How would you say "
to make no sense" in German? I've seen uses with
Das macht keinen Sinn. Es hat keinen Sinn, mit Ihnen zu streiten.
First, “Sinn haben” and “Sinn machen” (but more to the latter below) have different meanings:
means that something is futile, ein sinnloses Unterfangen.
When we come to the expressions which are closer to the English “to make sense” we open a can of worms. The nearest proper German expression is “Sinn ergeben”.
There is also the expression “Sinn machen” with more or less the same meaning. This is probably a relatively recent (meaning I remember encountering it in the 1980s, but that might say more about my own age) anglicism, and as such is fervently hated by some. However, I think that the German „Sinn ergeben“ does not mean exactly the same as the English „make sense“ (I would need some time to collect my thoughts on this), so maybe there is a place for „Sinn machen“ in the German language. Pragmatically, it cannot be stopped anyway.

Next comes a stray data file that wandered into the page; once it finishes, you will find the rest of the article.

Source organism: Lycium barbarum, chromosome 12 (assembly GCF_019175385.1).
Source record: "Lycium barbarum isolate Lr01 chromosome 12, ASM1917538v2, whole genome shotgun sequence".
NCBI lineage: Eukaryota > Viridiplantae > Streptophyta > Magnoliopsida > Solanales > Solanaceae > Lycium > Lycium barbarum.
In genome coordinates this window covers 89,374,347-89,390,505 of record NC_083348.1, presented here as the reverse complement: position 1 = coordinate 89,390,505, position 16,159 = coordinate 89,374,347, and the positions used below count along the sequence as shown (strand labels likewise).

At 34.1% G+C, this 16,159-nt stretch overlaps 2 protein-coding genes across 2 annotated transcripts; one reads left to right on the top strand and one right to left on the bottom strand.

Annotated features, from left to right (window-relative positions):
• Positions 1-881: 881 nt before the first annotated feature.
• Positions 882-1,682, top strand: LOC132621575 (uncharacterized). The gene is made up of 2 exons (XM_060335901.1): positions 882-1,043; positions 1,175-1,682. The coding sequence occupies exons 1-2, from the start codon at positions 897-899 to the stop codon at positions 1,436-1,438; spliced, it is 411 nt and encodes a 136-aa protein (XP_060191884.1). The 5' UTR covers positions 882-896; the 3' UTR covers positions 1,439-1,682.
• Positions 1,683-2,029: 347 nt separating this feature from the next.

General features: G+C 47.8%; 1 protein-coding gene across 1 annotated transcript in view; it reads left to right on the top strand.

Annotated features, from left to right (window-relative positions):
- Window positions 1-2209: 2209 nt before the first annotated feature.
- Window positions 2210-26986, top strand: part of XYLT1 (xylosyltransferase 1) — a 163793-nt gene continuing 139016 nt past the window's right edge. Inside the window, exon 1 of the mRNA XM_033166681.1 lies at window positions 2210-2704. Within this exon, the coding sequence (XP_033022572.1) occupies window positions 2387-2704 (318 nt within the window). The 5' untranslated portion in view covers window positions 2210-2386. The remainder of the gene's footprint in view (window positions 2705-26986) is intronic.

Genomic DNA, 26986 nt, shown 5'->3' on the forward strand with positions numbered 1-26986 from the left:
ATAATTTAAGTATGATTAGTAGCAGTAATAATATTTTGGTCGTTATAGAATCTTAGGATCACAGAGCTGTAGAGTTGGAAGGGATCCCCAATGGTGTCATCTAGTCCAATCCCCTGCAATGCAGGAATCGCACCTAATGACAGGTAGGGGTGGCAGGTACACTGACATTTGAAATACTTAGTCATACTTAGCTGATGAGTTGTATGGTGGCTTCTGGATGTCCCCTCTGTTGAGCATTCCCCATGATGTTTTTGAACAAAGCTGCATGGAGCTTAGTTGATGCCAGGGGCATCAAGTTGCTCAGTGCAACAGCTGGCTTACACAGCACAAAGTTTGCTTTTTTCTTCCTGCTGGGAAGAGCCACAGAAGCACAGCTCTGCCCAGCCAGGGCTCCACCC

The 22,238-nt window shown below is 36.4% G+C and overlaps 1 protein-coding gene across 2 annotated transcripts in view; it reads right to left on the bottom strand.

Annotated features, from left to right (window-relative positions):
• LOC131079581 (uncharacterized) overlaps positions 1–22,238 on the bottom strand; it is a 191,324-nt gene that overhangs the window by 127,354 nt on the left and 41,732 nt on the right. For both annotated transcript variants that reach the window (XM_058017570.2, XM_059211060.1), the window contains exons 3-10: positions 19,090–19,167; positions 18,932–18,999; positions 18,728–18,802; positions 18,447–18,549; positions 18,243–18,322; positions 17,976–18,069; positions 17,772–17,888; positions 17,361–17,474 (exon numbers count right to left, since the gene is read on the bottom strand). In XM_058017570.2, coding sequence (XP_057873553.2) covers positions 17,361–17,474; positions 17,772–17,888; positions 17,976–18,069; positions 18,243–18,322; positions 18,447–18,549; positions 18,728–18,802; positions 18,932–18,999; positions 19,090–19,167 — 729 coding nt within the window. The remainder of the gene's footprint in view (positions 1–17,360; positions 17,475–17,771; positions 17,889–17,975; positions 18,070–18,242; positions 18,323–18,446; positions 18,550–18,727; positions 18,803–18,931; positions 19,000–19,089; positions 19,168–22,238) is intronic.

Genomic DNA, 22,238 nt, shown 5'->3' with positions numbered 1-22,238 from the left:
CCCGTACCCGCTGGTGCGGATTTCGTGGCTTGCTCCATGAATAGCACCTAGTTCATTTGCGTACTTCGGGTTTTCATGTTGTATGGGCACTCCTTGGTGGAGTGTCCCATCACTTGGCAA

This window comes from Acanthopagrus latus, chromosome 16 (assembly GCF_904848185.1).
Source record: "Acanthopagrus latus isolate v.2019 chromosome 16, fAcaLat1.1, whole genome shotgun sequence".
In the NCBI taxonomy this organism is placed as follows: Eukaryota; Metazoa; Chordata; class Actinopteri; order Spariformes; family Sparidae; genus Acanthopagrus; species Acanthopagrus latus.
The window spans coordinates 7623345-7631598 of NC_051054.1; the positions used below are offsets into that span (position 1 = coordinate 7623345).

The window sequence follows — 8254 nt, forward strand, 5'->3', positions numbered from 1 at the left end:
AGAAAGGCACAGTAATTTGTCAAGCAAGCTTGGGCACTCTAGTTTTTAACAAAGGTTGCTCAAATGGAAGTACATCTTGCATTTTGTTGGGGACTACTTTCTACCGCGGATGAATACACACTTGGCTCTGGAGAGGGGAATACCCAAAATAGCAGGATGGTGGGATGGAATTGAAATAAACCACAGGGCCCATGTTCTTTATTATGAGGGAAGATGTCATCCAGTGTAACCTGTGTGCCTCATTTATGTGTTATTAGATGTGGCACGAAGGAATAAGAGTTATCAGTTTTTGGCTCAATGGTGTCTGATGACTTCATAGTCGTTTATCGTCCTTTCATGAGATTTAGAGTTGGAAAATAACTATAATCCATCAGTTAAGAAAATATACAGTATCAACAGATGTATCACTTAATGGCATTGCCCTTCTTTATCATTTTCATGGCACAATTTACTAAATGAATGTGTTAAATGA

You might be interested in this discussion of the subject, in which it is argued that “Sinn machen” does not make sense in German, because the possible meanings of “Sinn” and “machen” differ from those of “sense” and “to make”.
I think in Yiddish we can say "Das stimmt nischt". Does that work in German?
We also have "Das liegt sich nischt auf'n seykhel" with the Hebrew term. Literally that's probably close to "it doesn't stand to reason".
"Das macht Sinn" is a sentence coming from the English language. "Das hat Sinn" is an older, but also more correct German.
Here's a german article about them: http://www.spiegel.de/kultur/zwiebelfisch/zwiebelfisch-stop-making-sense-a-261738.html